Android Live Wallpapers with Processing for Android

Use a vibrant render of Conway's Game of Life for a wallpaper!

1. What is Processing?

Processing is a hybrid language/package/IDE for learning how to code. It’s particularly well-suited for a graphics environment, with the main 2 functions being setup() and a draw() loop. It’s very similar to Arduino; in-fact the IDE is almost exactly the same as Arduino’s, and there are many cross-compatibilities between the two. One of the first hardware projects I ever designed was a visual graph for the Digital Input 0 pin of my Arduino. It abstracts away most of the nasty graphics programming elements, like interfacing with lower-level libraries, and allows the developer to focus on the logic of the application, and more importantly, the look of the end result. This also means that whenever Processing is ported to a new environment, all the underlying graphics development has already been accomplished.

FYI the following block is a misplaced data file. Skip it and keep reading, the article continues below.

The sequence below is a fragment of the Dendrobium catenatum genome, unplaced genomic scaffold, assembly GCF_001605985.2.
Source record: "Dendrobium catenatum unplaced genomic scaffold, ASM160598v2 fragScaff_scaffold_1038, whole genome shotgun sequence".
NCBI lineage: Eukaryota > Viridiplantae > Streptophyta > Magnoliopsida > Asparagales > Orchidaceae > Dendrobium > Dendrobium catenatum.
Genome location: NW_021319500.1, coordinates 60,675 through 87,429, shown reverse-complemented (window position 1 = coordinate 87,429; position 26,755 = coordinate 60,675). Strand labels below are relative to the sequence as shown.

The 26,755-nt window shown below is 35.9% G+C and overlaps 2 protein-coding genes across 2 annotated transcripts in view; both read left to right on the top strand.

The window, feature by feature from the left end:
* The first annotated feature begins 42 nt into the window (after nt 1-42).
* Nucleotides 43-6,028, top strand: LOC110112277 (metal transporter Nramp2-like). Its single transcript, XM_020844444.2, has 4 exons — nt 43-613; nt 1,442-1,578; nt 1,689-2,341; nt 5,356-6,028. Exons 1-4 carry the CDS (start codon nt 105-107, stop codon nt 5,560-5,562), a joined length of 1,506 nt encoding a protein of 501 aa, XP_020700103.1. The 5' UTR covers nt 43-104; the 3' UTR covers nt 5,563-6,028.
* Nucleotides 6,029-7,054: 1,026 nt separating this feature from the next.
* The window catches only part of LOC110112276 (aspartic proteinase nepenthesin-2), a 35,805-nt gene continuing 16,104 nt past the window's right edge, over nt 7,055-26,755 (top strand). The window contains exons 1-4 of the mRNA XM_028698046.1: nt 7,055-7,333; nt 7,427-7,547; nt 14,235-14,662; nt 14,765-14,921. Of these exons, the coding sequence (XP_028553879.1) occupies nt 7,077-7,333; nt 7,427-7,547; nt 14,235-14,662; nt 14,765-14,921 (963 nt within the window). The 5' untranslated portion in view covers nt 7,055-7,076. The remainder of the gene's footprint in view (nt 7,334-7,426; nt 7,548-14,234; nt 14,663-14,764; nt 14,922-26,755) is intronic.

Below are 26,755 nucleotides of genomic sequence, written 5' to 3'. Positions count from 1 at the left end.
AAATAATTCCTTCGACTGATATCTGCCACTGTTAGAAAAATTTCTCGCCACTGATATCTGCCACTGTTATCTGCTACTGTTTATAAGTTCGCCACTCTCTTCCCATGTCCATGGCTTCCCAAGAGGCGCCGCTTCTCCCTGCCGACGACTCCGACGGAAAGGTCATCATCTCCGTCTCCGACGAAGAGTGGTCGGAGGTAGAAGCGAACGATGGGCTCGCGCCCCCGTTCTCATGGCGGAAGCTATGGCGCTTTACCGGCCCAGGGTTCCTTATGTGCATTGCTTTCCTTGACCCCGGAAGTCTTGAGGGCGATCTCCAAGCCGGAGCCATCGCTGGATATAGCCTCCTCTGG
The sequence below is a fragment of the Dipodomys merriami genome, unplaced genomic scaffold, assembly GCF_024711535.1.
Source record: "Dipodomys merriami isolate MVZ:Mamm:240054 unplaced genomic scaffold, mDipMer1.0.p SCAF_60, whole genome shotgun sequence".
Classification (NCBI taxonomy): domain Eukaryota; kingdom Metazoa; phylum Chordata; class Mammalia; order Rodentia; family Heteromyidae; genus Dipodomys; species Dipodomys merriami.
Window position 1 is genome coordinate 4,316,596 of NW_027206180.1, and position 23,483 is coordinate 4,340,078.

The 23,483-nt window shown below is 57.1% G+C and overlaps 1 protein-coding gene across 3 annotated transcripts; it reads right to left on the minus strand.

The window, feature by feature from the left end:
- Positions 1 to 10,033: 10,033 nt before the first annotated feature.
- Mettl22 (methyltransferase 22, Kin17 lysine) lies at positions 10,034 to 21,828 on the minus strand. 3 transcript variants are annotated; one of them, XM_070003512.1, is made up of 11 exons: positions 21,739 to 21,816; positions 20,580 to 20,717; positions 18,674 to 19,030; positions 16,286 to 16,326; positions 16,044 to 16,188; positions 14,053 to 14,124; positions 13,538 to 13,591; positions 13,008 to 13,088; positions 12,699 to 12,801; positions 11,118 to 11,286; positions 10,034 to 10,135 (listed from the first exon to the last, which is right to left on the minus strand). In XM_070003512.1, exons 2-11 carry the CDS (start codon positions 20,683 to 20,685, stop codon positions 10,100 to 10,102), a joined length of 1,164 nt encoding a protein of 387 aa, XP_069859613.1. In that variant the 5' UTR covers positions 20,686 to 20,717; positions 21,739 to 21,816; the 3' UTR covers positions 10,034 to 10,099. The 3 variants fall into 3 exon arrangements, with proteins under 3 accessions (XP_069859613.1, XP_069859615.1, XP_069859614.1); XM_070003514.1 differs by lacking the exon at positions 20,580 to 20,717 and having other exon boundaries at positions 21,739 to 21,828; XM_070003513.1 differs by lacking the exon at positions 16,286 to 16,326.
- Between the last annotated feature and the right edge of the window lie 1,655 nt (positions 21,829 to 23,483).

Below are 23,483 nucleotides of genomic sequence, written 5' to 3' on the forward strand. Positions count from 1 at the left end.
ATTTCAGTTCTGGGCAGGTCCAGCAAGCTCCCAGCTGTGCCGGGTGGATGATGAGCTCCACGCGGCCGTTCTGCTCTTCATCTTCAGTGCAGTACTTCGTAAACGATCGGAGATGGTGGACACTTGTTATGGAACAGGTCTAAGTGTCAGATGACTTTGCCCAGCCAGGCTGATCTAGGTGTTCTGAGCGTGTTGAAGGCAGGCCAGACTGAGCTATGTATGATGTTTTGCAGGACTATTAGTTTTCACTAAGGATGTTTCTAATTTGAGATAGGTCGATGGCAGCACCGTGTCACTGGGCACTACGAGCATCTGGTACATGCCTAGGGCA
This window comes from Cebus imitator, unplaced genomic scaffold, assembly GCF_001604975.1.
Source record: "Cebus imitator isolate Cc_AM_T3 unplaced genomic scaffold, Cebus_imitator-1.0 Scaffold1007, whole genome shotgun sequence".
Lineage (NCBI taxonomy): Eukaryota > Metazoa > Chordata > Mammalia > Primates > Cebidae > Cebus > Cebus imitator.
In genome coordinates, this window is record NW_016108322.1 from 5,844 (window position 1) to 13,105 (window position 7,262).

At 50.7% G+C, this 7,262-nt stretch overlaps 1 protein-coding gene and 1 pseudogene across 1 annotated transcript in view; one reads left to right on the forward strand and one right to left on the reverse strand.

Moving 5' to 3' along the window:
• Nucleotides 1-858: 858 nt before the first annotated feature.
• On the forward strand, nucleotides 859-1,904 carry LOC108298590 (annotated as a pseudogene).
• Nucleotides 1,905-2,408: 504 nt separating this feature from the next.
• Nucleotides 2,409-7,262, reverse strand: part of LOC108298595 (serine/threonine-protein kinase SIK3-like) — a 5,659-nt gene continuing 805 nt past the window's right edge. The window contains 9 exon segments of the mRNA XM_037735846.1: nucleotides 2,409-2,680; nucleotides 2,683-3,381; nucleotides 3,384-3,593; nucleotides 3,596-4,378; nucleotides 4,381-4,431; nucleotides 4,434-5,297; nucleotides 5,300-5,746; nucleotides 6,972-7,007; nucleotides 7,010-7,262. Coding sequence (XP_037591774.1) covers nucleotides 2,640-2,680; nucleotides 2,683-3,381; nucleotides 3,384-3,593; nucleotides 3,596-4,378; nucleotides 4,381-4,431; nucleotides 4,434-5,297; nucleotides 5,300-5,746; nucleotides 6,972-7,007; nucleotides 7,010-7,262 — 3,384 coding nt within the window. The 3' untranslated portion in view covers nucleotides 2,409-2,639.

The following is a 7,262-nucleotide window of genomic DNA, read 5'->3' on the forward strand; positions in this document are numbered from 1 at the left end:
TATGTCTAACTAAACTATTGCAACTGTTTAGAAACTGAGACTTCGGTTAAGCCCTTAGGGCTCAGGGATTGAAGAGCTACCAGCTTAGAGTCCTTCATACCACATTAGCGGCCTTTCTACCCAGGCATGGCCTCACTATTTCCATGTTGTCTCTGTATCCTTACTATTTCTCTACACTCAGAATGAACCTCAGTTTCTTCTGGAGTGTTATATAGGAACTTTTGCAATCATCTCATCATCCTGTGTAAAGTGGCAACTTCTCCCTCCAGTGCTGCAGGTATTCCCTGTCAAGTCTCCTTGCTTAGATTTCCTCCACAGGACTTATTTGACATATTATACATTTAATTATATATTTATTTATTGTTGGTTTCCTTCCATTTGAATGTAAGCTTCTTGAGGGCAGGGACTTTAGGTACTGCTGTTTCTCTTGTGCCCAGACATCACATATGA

This is why I was ecstatic when I found Processing for Android. It’s available as both a desktop extension for Processing (with Android Emulator support), and as an Android app with all the features of the desktop version (git push/pull, compile to Signed .apk file, live wallpaper export, etc). This has been especially powerful for me, as I’ve tried several times to pick up Android programming, but was turned off by the UI-driven design (despite my love for GUI development, ironically).

When I first installed Processing for Android on my phone (APDE for short), I was pleased to find Conway’s Game of Life as a sample. Putting a Game of Life live-wallpaper on my Android was one of the first things I did when I got my first smartphone. It was a simple black-and-white simulation, similar to the vanilla example provided by Processing.

2. What is Conway’s Game of Life?